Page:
“The only real challenge is being trusting, you know? Sometimes as a housing provider you trust, but you also verify,” he said. “We go through a fairly diligent process because we are the gatekeepers to the neighborhood.”
But in this case, he was willing to take the chance even without the usual background information like rental history.
“I frankly admire the grit and determination of a father or a mother or a young couple who will say goodbye to their world … I feel (they) deserve any chance we can give them,” Ripple said. “I just admire the heck out of people who do what they do to take care of their families.”
He wasn’t nervous about refugee tenants paying back the rent, even though they would start renting without jobs.
“If they went to the lengths they went to get to our doorstep, we didn't feel they would take (the opportunity) for granted,” Ripple said.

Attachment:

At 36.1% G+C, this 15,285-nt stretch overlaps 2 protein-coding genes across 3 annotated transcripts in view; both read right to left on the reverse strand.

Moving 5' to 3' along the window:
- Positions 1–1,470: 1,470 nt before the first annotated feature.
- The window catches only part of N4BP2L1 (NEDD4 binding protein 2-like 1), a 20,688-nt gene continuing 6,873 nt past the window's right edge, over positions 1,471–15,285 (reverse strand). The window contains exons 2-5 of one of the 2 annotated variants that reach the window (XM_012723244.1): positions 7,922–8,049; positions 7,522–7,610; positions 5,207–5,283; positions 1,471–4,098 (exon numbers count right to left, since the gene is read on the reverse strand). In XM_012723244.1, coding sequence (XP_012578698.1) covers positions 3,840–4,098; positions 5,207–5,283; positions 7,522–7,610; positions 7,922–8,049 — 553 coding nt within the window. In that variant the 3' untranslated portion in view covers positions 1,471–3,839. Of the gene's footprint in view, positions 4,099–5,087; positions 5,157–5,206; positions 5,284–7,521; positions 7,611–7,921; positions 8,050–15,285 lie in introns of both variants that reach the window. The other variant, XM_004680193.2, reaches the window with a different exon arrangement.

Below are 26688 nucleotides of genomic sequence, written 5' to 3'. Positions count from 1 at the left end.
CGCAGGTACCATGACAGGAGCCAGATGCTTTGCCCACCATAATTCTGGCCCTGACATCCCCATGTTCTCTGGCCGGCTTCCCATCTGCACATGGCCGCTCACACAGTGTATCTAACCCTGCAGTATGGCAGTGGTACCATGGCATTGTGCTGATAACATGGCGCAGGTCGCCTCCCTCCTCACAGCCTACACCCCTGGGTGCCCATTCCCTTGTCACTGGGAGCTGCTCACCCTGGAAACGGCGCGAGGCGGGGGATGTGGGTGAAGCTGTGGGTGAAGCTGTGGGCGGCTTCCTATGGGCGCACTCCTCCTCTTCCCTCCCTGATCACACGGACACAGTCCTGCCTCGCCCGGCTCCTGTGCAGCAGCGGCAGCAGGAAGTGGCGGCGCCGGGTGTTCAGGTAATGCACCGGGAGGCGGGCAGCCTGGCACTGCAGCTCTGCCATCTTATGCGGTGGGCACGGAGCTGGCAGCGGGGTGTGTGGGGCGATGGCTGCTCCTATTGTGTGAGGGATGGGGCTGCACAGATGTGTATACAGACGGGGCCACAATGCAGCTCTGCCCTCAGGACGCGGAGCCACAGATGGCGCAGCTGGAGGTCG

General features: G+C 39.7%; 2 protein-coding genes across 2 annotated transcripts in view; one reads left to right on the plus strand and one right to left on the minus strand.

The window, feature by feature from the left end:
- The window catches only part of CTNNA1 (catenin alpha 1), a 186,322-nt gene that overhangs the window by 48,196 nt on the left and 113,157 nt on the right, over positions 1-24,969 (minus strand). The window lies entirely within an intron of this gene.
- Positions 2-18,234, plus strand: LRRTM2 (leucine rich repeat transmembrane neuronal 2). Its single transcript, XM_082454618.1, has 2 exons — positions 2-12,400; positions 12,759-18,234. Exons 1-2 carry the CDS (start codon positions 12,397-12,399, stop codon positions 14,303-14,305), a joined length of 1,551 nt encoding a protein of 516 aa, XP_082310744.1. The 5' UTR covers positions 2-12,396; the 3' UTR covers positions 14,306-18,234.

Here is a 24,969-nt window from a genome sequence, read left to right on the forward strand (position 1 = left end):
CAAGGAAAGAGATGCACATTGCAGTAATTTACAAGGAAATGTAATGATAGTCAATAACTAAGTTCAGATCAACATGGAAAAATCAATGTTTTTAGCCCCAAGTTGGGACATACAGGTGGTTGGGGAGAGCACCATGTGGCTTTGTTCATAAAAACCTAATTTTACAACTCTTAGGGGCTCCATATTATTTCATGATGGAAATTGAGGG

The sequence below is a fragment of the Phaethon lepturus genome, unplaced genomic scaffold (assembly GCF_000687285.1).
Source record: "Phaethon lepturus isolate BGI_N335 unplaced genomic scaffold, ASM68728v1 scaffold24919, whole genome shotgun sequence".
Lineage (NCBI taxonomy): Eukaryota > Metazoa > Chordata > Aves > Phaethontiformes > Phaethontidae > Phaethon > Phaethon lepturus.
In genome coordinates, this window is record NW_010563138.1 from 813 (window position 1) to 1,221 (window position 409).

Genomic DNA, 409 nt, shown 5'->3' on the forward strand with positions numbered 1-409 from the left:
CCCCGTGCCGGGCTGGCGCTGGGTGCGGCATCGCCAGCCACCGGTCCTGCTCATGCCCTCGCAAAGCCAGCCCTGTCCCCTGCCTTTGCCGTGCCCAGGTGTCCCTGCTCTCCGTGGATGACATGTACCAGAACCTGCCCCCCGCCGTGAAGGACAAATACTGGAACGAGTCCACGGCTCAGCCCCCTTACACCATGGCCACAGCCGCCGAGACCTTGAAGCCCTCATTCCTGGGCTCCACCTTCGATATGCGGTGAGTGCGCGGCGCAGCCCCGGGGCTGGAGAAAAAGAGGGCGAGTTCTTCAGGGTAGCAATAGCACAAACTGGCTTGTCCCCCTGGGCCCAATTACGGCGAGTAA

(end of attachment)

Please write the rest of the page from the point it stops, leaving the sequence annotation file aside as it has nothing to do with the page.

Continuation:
Howard Mazur, who runs about 100 units of Dane County apartments through Mazur Realty with his sons, has two units of refugee tenants. He said that while he’s “not getting into the politics” of refugee arrivals, they’re here, and he trusts the U.S. vetting process and JSS.
Mazur and Ripple have both been happy with their tenants.
“They’re nice people, they’re appreciative, and if we could help people like that out, it’s not going to hurt us in any way,” Mazur said.
Alsaedi had a great relationship with his housing manager, who hired Alsaedi to do maintenance and taught him to manage property.
Today, Alsaedi is a landlord with 16 units of his own, and four of those units house refugee tenants.
“They’re happy having someone like them be their landlord and take care of them,” he said.
Ripple said the real credit goes to the resettlement agencies who do the “heavy lifting.”
“We’re not providing the day to day service,” Ripple said. “We’re getting them the keys and saying, ‘We hope this will work for you, and we'll stay in touch.’’’
Those interested in housing refugees can contact JSS at 608-442-4081 or LSS at 608-277-0610.